What kind of capitalism do you want to live under?

What kind of capitalism do you want to live under?

Quarterly capitalism is like being on a hamster wheel, under pressure every single day. In contrast, a few years ago, the concept of conscious capitalism appeared.

Last week I had the pleasure of interviewing Kip Tindell, the founder of a conscious American retail network called the Container Store, the original storage and organization store. The conversation was fascinating and was published in the session Interviews with CEOs in Corall’s blog. And one of the topics we spoke about was a polarity: conscious capitalism versus quarterly capitalism.

Quarterly capitalism is where most of us spend most of our time. In it, companies need to present better and better quarterly results, to outdo themselves each cycle. It’s like being on a hamster wheel, under pressure all the time. The sales of one month have barely been closed, and someone is already asking about next month’s sales. Executives often work for financial market investors, whether they be major shareholders, market analysts or a private equity firm. This creates an attitude throughout the organization: immediacy and a focus on short-term results. And what are these implications? Exacerbated pressure for numbers, cost-cutting, personnel cutting, disconnect from a larger view and often from the market itself, resulting in disengagement of collaborators and less innovation, which just makes things worse. The financial market may be happy, but no one else will.

In contrast, a few years ago, the concept of conscious capitalism arose. In it, companies see profits as necessary for their continuation, not as the reason why they exist. They have a greater purpose, something they give to society and they seek to achieve results for all their stakeholders: shareholders, customers, employees, the environment, society, government, etc. Their focus is to have a positive impact on the world, and interestingly, they are more loved for this and obtain even better results. But they know that results are just the consequence of a broader world vision, not the final objective. Many privately held family-owned companies operate from this perspective, seeking the well-being of all. This is somewhat intuitive for many founders, and it leads to good results, but curiously it has been lost in recent decades.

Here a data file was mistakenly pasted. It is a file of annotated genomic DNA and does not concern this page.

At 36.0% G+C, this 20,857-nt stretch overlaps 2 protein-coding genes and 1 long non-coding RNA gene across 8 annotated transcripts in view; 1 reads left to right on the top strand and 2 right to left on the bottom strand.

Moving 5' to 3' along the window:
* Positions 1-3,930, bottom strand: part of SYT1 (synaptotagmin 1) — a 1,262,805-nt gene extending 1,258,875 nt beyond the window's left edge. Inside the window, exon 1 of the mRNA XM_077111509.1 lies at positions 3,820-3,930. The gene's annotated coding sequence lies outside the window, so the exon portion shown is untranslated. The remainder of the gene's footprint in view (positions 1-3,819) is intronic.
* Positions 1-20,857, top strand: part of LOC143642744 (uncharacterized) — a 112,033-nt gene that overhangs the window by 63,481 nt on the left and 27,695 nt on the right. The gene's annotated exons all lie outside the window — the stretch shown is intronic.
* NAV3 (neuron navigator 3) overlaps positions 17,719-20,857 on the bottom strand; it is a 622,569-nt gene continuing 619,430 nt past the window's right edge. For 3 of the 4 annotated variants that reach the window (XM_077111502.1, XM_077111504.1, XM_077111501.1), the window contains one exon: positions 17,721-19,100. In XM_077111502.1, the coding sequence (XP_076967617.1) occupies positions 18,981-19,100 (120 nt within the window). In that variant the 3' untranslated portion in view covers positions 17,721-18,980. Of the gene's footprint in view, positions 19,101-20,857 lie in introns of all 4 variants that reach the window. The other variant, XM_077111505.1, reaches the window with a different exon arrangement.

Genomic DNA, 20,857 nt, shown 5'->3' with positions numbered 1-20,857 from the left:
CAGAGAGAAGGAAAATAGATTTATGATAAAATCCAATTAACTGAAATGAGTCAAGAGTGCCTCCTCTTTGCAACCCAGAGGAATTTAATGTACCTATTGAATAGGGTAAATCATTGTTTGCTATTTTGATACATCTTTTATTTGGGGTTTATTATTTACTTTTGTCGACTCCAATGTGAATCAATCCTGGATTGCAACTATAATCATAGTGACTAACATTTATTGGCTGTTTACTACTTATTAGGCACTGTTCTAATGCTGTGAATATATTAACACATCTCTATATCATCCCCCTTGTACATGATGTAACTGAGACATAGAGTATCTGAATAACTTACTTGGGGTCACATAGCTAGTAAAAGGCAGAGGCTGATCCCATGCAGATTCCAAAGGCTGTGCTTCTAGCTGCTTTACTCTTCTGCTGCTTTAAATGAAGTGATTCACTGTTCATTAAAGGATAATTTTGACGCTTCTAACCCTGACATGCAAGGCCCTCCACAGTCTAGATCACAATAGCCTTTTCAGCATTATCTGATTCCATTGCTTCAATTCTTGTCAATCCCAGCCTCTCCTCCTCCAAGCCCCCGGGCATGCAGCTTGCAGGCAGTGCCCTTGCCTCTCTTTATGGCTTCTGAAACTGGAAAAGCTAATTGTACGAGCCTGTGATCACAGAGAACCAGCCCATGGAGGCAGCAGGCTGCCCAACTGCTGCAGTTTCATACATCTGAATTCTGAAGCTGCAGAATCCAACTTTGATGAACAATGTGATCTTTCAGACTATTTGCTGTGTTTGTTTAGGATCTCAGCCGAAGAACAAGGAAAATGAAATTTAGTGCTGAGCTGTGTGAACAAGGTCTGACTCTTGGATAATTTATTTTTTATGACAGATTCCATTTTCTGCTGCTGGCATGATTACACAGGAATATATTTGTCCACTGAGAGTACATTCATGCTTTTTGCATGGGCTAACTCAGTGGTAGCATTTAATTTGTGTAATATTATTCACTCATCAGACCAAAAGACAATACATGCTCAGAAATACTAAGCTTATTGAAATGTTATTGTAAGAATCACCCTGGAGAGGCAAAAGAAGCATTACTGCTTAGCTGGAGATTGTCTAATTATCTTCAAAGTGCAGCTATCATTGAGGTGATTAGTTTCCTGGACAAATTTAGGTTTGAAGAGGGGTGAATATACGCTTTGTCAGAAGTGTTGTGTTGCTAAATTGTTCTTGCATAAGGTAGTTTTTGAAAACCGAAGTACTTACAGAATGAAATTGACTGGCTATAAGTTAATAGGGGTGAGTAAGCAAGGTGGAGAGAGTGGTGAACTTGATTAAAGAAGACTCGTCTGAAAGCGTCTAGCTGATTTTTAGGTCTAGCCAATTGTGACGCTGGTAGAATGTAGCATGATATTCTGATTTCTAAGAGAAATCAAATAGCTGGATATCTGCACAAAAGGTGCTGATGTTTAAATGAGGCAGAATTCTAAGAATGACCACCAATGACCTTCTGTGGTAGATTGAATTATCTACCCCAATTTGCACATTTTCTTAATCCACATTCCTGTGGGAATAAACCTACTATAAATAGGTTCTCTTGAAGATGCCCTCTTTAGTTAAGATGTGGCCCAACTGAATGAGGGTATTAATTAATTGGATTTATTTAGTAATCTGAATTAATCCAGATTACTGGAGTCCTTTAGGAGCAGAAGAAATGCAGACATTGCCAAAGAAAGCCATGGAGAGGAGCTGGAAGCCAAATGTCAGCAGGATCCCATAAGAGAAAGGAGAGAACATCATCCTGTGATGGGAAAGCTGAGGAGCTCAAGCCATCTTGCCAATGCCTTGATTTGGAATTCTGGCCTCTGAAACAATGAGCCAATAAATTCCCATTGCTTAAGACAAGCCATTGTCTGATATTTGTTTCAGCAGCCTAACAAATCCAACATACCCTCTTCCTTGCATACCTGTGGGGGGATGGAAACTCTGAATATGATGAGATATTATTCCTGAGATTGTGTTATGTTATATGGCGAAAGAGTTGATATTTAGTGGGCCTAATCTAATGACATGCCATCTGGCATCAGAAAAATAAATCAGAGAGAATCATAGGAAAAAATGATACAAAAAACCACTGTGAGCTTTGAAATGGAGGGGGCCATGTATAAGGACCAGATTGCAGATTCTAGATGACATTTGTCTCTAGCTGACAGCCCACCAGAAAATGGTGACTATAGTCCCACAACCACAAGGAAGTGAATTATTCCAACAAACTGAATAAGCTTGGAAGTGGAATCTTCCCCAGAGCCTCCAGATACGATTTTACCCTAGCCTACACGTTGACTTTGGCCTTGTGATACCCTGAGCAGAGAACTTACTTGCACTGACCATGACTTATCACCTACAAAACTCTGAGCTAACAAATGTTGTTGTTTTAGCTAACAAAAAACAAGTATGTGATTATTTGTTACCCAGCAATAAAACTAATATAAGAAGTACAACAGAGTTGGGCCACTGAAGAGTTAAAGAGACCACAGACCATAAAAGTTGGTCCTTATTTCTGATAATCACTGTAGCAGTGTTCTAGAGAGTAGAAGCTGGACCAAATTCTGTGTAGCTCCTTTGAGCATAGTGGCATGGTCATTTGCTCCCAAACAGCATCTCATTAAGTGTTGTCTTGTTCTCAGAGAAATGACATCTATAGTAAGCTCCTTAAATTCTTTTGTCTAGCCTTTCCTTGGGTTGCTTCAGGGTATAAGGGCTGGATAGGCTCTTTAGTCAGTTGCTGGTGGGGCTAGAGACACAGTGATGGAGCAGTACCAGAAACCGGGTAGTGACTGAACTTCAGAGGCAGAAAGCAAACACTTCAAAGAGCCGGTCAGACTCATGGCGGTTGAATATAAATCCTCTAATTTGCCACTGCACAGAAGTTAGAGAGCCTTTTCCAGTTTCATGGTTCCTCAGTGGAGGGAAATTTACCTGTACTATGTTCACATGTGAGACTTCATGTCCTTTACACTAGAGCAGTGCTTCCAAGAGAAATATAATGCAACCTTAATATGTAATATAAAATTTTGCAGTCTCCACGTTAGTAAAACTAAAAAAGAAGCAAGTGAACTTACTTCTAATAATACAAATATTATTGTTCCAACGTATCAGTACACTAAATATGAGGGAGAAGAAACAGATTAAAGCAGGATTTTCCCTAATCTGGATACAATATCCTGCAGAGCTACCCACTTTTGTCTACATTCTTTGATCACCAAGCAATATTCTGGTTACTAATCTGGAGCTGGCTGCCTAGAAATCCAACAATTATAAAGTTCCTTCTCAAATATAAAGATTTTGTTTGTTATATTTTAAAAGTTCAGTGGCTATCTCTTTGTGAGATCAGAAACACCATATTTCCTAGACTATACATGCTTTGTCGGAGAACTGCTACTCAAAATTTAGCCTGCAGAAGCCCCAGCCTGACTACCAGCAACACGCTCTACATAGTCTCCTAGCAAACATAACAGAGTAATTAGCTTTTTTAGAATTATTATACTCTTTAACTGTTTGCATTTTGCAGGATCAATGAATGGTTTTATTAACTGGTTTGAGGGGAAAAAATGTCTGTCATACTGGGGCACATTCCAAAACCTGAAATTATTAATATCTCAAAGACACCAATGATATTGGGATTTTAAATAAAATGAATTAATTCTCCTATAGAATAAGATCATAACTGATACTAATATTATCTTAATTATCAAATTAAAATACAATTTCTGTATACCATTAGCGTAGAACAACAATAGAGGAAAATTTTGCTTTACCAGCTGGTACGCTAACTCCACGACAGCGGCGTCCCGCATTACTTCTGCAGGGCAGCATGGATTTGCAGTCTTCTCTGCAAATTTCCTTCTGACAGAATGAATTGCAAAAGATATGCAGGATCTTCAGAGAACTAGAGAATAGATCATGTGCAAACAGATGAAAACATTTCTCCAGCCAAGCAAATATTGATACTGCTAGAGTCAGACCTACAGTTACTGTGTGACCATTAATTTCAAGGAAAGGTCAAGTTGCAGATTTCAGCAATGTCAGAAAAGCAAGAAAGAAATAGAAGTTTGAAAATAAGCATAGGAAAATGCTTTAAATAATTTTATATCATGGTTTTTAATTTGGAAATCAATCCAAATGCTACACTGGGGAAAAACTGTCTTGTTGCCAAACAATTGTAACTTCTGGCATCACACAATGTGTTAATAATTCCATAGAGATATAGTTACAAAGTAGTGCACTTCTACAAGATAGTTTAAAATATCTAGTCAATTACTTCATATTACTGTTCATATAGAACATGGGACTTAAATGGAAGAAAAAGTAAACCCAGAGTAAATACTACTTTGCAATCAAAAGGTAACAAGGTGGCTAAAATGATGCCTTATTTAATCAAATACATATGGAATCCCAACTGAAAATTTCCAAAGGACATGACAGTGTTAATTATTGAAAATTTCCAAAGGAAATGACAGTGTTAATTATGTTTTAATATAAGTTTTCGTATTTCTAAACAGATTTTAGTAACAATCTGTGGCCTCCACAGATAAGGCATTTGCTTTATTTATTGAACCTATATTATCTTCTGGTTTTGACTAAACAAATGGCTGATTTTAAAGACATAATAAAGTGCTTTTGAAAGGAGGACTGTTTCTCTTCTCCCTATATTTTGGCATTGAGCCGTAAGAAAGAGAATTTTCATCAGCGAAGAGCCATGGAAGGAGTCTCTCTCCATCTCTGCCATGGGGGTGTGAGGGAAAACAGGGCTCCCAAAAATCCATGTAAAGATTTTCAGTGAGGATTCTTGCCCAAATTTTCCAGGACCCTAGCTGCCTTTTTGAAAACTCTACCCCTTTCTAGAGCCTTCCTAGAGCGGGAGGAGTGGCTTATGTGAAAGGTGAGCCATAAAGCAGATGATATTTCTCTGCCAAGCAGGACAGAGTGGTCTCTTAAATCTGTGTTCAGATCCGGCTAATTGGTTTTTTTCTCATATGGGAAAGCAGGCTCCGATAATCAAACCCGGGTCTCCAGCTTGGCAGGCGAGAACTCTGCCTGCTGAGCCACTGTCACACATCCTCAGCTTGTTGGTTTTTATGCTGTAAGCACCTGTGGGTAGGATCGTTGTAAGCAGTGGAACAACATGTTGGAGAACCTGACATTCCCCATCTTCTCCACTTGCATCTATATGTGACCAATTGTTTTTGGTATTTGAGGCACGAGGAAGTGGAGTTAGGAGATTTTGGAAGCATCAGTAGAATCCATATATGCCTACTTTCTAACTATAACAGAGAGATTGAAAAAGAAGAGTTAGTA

Paul Polman, CEO of Unilever since January 2009, challenged the conventional wisdom by creating an agenda that is primarily focused on sustainability, guided by moral and ethical principles. That same year, one of his first actions was to abolish quarterly reports and leadership by profit. He was strongly criticized. Normally, meeting shareholder demands and requests is the principal motivator of business decisions, but Polman wanted to change this, since he believed it was actually a limiting factor. Polman also began to play an active role in the selection of investors: he chooses investors who have objectives that are coherent with those of Unilever, instead of those focused exclusively on the bottom line.

John Mackey, founder of the Whole Foods natural supermarket, told us the same thing: when asked about how he maintained an alternative organization model (one that is more human, more conscious), while being a publicly traded company, he replied “each company has the shareholder it deserves. If you are explicit in your strategy and your priorities, you will attract investors who connect with your company.”

We often do not even realize that we are living under a type of capitalism and that we feed it; we have a choice. If you are the president or one of the directors of the company, it is easy to see that you choose through your business decisions, through your dreams and through your courage. And even if you are just a “mere mortal,” you still have a choice: you choose through your investments, where you invest your time, your talents, your passion. But you are also choosing with your daily actions: the bank where you put your money, the companies you invest in by purchasing stock, the products you buy on the market, how you obtain loans if you need them. Each action promotes a type of capitalism. If each and every one of us makes these choices more conscientiously, we will be helping to transform the economic situation, and in the end, will be transforming society as a whole. Each action promotes a world view, promoting either quarterly capitalism or conscious capitalism.